Menopause Tablets

What Options Are Available to Treat Symptoms of Menopause?

Medication for many different conditions comes in tablet form. Why should treating the symptoms of menopause be any different?

Find out if there are menopause tablets available and what range of other treatment methods is available for treating menopause symptoms, as well as which might suit you best.

Are There Tablets for Treating Menopause?

Yes, tablets are part of a range of treatment options for menopause – there are a few different options if you want to get relief from symptoms of menopause such as hot flushes and night sweats. Menopause treatment comes in the form of:

  • Tablets that are taken by mouth
  • Patches that are placed onto the skin
  • Gel that can be rubbed into the skin
  • Pessaries, creams, or rings that are directly inserted into the vagina
  • Implants that are inserted into the skin

These treatments contain the following hormones:

  • Oestrogen and progesterone – menopause treatment containing both hormones are suitable for women who still have their womb
  • Oestrogen only – menopause treatment containing oestrogen is only suitable for women who have had their womb removed (a hysterectomy) because taking oestrogen on its own can increase the risk of cancer of the womb

What are these menopause tablets for? – menopause treatment is also known as hormone replacement therapy (HRT). Getting symptoms when you are going through the menopause is completely normal and expected. However, some people can find these symptoms very bothersome. HRT replaces these hormones that your body stops producing when you go through the menopause.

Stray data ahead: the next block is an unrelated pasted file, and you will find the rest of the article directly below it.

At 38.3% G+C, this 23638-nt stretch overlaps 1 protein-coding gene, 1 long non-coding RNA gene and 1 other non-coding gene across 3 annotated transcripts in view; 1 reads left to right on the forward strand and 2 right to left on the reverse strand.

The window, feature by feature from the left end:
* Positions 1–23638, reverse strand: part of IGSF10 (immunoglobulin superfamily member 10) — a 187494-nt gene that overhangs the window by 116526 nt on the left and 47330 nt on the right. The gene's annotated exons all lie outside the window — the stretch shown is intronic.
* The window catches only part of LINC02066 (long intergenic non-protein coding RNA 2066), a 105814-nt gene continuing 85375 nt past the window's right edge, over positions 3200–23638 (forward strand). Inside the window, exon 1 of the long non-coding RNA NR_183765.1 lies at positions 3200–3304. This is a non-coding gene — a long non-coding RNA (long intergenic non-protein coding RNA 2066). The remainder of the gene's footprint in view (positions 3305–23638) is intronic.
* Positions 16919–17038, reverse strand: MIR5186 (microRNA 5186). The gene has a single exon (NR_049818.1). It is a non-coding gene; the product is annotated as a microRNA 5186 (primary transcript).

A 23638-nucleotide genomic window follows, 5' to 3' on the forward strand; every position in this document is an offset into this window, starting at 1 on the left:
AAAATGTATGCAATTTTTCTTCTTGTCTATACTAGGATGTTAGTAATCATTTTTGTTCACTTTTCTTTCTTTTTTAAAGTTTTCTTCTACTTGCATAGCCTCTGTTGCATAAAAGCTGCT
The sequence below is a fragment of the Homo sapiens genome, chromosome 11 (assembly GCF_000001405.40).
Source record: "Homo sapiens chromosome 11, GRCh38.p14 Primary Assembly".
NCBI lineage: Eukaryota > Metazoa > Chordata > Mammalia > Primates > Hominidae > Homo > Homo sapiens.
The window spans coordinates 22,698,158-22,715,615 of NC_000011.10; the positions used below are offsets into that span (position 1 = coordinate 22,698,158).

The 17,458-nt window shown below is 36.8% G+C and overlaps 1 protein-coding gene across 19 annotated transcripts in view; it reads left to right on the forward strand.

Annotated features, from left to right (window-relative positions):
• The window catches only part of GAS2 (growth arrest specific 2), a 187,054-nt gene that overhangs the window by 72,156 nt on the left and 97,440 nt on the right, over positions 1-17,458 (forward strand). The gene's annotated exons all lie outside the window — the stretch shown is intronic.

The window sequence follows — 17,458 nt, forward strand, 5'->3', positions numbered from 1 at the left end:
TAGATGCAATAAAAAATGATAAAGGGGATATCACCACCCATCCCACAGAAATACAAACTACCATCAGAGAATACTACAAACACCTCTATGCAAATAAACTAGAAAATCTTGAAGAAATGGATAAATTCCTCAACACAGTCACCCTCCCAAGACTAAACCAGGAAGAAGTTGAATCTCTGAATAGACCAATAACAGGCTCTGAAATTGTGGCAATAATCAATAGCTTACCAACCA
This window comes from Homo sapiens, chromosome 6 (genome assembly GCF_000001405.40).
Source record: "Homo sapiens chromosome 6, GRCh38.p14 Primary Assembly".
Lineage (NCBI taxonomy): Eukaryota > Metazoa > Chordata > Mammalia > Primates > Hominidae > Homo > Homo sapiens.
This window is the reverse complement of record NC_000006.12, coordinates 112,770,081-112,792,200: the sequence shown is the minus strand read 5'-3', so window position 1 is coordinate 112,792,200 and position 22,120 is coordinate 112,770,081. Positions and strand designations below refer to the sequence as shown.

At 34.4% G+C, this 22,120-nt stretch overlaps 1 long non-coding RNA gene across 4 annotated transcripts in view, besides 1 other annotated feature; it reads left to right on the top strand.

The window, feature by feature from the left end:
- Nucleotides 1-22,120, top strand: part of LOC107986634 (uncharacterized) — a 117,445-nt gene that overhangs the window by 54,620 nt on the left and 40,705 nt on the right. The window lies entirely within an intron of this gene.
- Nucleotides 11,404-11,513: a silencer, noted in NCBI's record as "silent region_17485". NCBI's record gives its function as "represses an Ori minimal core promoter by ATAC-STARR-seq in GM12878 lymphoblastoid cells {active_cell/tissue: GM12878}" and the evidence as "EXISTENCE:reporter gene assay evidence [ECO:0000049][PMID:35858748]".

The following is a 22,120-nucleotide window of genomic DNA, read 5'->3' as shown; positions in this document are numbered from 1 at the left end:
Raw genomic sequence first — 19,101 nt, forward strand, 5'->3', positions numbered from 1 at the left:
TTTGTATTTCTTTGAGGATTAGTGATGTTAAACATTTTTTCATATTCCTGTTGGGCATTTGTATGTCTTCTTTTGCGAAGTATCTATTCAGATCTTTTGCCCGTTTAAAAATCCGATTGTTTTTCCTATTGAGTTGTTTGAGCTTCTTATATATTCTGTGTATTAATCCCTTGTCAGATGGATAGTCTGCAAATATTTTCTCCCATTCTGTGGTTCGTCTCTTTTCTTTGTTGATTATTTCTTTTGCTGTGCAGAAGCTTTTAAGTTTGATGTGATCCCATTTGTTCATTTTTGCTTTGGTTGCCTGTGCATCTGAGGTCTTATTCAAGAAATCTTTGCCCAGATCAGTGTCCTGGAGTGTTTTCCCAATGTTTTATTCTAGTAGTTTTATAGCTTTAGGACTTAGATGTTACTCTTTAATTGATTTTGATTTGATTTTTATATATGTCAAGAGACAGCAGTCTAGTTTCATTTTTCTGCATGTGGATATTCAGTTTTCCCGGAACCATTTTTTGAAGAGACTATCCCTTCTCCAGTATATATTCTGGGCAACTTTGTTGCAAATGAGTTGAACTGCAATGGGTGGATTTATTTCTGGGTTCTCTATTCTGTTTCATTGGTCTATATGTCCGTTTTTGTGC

Are There Prescription-Free Menopause Tablets?

You can’t get medical HRT treatment without a prescription – getting hormone replacement therapy (HRT) treatment that is safe and effective for you requires an assessment by a doctor. This is because there are different strengths of medicines, different combinations of hormones, and different ways of taking HRT medication. So, there are a lot of factors to consider to make sure that you’re getting the treatment that’s most suitable for your body and your lifestyle.

Non-prescription tablets marketed towards menopause – there are some prescription-free supplements available that are marketed towards women who are going through the menopause, such as black cohosh and soy. However, because these are not classed as medicines, they do not have to pass the same rigorous testing that prescription HRT go through. This means that the safety and effectiveness of prescription-free menopause treatments can’t be guaranteed in the same way as HRT medicines can.

Non-prescription tablets aren’t recommended – studies have shown that these supplements can have an effect on menopause symptoms. However, these effects are no better than taking a dummy pill (placebo). This means that most doctors would not consider these treatments successful.

Only buy treatment from licensed sources – we do not recommend that you buy any menopause treatment from illicit or unregulated sources. This is because the safety and effectiveness of the medicines cannot be guaranteed. You should use trusted, regulated services such as ours.